Thursday, December 24, 2009

The price is right

Restaurant wine pricing often puzzles the average consumer, no more so than today; everyone knows wine sales are soft, especially at the higher end, but prices seem to be staying stubbornly unchanged. 

The issue is always a fraught one; restaurants have long discounted wines for special events and holidays, yet never without fear of lost profits. But given today’s economic concerns, operators who cling to mark-ups of 300% in the face of plummeting sales shouldn’t wonder why their check averages are dropping. That’s especially true as distributors consider price cuts to get stock moving and make room for new vintages. Similar moves by operators offer opportunities to build traffic, profits or both.

Some operators have been particularly aggressive about selling wine in the current economy. At the two-unit Rizzuto’s Wood Fired Kitchen and Bar operation in Bethel and West Hartford, Conn., Monday night for the past year has meant half price on all bottles on their 15 wine list. (Rizzuto’s management expects to introduce the program at a new unit set to open shortly in Westport, even as they expand to 30 bottles.)

The list is impressively price conscious even before the discount, until recently topping out at about $45, with the lowest price $24 for a white zinfandel (The recent expansion brought in wines priced up to $70). With the half-off discount, that means Monday’s customers routinely walk away feeling they’ve enjoyed quite a bargain.

“Wine sales are pretty good that night, but we don’t think about it in terms of sales figures or profits, because we’re selling them for barely above cost,” says Paul Mannion, general manager of the Bethel unit. “It’s more about getting people in and giving our regular customers an opportunity to buy something a little special for them at a bargain price.”

Mannion hits on something key; in troubled times, patrons are less likely to splurge or make adventurous dining and drinking decisions. Rather, given the opportunity, they’ll opt to return to a familiar restaurant, especially one that treats them well and offers bargains. Rebuilding wine sales through well promoted periodic or across the board price cuts can build the same comfort level.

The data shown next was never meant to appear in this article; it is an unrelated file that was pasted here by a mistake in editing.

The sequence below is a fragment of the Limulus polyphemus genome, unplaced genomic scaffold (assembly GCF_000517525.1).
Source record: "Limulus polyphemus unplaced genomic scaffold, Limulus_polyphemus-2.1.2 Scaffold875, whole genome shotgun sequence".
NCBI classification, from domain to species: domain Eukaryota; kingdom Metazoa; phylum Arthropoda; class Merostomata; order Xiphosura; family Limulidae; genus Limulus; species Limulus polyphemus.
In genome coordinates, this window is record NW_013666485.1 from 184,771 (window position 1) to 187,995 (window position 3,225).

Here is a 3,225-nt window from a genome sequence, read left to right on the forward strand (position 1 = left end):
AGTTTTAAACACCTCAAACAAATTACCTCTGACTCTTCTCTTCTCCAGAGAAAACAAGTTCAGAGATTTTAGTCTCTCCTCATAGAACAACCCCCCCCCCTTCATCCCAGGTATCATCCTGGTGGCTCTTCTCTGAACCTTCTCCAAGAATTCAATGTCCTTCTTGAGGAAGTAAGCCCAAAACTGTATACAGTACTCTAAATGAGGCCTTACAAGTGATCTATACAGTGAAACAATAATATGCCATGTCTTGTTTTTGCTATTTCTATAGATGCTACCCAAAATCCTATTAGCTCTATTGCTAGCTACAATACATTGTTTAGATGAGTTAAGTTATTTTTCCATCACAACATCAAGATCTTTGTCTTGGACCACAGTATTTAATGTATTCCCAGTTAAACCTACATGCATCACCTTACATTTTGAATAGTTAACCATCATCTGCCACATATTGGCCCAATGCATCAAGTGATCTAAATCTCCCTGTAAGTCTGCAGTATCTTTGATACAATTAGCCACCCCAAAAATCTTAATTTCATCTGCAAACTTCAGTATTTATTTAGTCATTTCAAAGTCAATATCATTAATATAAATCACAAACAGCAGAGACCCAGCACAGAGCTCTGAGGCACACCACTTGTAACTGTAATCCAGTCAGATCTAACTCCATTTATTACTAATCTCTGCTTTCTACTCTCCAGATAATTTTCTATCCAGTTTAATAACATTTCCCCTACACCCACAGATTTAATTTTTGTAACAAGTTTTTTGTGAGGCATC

Mannion says traffic has ticked up on Mondays, and notes hand selling a wine-timid guest is easier for staff when they see familiar faces. The days of rewarding customers with free drinks or happy hours may be gone, but cutting wine prices in half goes along way toward building traffic on slow nights and rewarding regular customers.

Even in Manhattan, turning customers into friends through considerate wine prices works. At Braeburn, a contemporary American bistro in Greenwich Village that opened just as Wall Street was imploding last year, pricing consciousness played an important role when the doors first opened, according to partner and general manager John Paul O’Neil.

“We wanted to go about this with an understanding that people were suffering,” says O’Neil. “We noticed people were going for things within their comfort level, what they know and trust.”

Before opening, O’Neil and then wine director Katherine Beto searched for high quality wines they could sell for less than competitors. They employed standard practices like buying in quantity, but keeping their mark-up low also on their minds as they tasted through hundreds of wines. Peppering the 120-bottle list with well-priced offerings from Hungary, Lebanon, Cyprus and Greece as well the Rhone, Tuscany and California, they kept about ninety percent under $100, with fifteen or so wines also sold by the glass or in small carafes. As customers gravitated toward comfort foods and safe wine decisions, the Braeburn pricing strategy worked, O’Neil says.

Staff played down trading guests up the list, allowing bargain hunters to enjoy the results of O’Neil and Beto’s search. Guests have been opting for wines around $40-50, though lately O’Neil’s noted customers moving up the list a bit. More importantly, the efforts to create customer loyalty through sensible wine pricing from the day the restaurant opened has made its mark, as traffic and sales are steadily building. Score another fan of wines priced to sell.

(A version of this story first appeared in the Dec. 9 on -line edition of Nation's Restaurant News.)

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